UTF-8 has won. Yet, Web authors have to opt in to having browsers treat HTML as UTF-8 instead of the browsers Just Doing the Right Thing by default. Why?

I’m writing this down in comprehensive form, because otherwise I will keep rewriting unsatisfactory partial explanations repeatedly as bug comments again and again. For more on how to label, see another writeup.

Legacy Content Won’t Be Opting Out

First of all, there is the “Support Existing Content” design principle. Browsers can’t just default to UTF-8 and have HTML documents encoded in legacy encodings opt out of UTF-8, because there is unlabeled legacy content, and we can’t realistically expect the legacy content to be actively maintained to add opt-outs now. If we are to keep supporting such legacy content, the assumption we have to start with is that unlabeled content could be in a legacy encoding.

In this regard, <meta charset=utf-8> is just like <!DOCTYPE html> and <meta name="viewport" content="width=device-width, initial-scale=1">. Everyone wants newly-authored content to use UTF-8, the No-Quirks Mode (better known as the Standards Mode), and to work well on small screens. Yet, every single newly-authored HTML document has to explicitly opt in to all three, since it isn’t realistic to get all legacy pages to opt out.

Web Content Arrives over Time

But there is no single legacy encoding, so if we want to Support Existing Content, we need some way of deciding which one, and we know that given a document that is valid UTF-8, the probability that it was meant to be something other than UTF-8 is virtually zero. So if we decide which one of the legacy encodings we are dealing with not just by the top-level domain name (or the browser UI locale) but by examining the content, why not autodetect UTF-8?

The issue is not the difficulty of distinguishing UTF-8 from other encodings given the full content. In fact, when loading files from file: URLs, Firefox does detect detect UTF-8! (Chrome does, too, but less reliably.) For file: URLs, we sacrifice incremental loading on the assumption that most file: URLs point to a local disk (as opposed to a file server mounted as if it was a local drive) which is fast enough that the user would not notice incremental loading anyway. We also assume that file:-URL content is finite.

For http:/https: content, though, incremental processing is important and starting over is bad. Also, some pages intentionally never finish loading and need to be treated as infinite so we never have “full” content!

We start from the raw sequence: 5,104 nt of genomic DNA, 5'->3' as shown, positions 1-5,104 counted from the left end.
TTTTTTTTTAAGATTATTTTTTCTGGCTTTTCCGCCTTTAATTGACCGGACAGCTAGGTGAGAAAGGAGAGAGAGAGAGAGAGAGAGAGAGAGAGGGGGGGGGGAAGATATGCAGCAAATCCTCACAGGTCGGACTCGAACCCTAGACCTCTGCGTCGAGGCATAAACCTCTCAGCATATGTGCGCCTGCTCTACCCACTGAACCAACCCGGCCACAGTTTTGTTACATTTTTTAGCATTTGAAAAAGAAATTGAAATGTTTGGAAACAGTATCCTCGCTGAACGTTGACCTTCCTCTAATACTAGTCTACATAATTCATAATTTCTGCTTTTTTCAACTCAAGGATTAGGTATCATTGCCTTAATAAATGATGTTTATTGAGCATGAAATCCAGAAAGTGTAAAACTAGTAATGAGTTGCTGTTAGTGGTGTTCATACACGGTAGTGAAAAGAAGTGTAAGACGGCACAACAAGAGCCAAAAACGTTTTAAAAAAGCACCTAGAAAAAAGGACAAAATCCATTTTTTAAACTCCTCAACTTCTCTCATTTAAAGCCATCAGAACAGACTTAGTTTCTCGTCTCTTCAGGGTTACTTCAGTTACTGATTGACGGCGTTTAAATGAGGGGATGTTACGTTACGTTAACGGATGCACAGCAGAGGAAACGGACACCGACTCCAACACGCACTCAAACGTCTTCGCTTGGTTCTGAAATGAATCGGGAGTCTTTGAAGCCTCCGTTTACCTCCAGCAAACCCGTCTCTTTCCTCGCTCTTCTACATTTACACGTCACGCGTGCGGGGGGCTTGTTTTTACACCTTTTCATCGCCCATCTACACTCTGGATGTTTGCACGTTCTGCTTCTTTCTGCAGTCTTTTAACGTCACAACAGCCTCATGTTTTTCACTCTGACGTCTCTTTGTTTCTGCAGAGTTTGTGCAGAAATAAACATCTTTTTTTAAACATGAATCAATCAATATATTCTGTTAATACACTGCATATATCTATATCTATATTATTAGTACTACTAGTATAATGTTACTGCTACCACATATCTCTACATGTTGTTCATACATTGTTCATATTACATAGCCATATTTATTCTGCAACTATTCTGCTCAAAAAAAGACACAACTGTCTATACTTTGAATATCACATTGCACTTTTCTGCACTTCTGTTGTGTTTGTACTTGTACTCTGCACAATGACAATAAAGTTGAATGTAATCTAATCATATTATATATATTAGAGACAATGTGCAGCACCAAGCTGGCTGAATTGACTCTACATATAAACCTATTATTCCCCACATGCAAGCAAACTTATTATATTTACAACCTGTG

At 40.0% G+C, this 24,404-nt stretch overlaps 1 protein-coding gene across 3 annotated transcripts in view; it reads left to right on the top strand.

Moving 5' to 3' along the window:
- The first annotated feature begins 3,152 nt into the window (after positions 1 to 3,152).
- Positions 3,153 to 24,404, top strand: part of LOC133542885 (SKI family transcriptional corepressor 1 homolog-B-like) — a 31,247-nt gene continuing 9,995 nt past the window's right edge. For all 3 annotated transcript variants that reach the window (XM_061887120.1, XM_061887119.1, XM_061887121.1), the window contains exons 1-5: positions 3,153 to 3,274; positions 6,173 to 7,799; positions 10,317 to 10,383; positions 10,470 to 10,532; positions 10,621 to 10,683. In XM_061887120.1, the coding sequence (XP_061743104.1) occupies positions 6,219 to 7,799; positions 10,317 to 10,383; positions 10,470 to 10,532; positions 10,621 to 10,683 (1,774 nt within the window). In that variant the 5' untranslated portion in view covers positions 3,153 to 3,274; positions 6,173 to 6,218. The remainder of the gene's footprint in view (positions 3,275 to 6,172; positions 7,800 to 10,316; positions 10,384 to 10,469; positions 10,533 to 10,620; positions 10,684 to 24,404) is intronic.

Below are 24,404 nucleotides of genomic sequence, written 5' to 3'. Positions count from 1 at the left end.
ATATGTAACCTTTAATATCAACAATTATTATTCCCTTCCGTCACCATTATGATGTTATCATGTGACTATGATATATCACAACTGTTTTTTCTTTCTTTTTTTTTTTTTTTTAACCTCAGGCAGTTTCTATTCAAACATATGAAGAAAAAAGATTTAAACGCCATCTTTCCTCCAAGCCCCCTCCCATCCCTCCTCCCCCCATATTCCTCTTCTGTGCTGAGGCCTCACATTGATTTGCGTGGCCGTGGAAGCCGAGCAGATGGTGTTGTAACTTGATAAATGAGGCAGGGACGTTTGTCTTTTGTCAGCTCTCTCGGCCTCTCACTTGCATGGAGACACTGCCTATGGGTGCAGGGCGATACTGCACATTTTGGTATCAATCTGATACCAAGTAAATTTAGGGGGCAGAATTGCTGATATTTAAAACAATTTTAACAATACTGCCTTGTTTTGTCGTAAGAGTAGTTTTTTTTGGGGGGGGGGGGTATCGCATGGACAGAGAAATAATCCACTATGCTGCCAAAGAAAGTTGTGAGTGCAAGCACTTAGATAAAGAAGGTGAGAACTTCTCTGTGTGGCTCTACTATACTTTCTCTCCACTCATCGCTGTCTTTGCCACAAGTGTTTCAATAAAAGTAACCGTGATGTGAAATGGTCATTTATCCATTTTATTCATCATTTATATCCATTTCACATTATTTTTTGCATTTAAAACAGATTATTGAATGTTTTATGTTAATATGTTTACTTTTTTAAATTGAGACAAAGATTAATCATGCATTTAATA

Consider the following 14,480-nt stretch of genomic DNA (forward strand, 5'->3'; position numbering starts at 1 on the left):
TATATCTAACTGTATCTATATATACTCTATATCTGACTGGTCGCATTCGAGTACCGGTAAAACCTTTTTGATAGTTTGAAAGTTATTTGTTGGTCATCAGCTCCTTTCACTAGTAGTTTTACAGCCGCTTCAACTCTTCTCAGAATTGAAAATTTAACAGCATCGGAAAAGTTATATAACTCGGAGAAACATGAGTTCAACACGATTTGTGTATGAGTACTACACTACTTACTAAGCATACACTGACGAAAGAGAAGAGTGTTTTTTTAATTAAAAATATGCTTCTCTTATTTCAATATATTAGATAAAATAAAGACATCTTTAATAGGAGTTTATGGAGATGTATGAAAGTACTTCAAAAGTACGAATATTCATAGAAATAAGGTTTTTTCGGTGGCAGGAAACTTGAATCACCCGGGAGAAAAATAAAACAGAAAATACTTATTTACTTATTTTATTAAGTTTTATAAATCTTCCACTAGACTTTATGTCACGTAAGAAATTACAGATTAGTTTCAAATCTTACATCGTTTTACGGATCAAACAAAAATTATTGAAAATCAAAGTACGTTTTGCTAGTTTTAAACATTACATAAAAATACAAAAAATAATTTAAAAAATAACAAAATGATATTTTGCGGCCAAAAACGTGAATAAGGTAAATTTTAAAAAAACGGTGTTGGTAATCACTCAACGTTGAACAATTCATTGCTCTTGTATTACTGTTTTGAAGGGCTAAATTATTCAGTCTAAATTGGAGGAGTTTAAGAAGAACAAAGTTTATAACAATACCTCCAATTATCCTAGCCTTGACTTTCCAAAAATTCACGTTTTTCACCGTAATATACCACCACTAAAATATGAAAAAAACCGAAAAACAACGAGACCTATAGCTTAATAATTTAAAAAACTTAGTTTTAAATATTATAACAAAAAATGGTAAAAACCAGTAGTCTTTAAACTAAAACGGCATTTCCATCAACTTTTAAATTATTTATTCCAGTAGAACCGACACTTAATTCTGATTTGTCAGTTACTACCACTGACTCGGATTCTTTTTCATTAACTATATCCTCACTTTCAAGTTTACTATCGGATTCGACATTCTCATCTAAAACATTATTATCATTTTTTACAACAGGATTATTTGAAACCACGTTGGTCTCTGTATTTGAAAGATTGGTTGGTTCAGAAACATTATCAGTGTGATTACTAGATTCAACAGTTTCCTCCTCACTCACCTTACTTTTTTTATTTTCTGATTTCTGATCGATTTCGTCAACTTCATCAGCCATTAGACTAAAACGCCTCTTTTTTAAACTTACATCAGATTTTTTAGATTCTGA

Encoding Detection Prescan Is Not Like meta charset Prescan

But we already wait for up to 1024 bytes (in Gecko; in WebKit and in Blink it is more complicated) to scan for meta charset, so infinite-loading pages that neither declare the encoding nor send 1024 bytes before some earlier JavaScript has done an out-of-band request to the server to signal that it is OK to send more HTML bytes already stall. Can’t we just scan the first 1024 bytes for UTF-8ness?

This assumes that there is some non-ASCII within the first 1024 bytes. Can we rely on non-ASCII pages to have the first bytes of non-ASCII within the first 1024 bytes? No.

The non-markup bytes are typically either in the general-purpose HTML title element or in the content attribute of the Facebook-purpose meta property="og:title" element. Sadly, it is all too possible for these not to be within the first 1024 bytes, because before them, there are things like IE conditional comments, Facebook bogo-namespaces, a heap of rel=preloads, over a dozen icons for iOS, copyright-related comments, or just scripts and stylesheets declared first.

What If We Scanned the Whole head?

What if we scanned until the start of body like WebKit does for meta charset (leaving aside for the moment how confidently we can locate the start of body, which has an optional start tag before we start the real tokenization and tree building)? Surely title is somewhere in head, and the user cannot perceive incremental rendering until body starts anyway.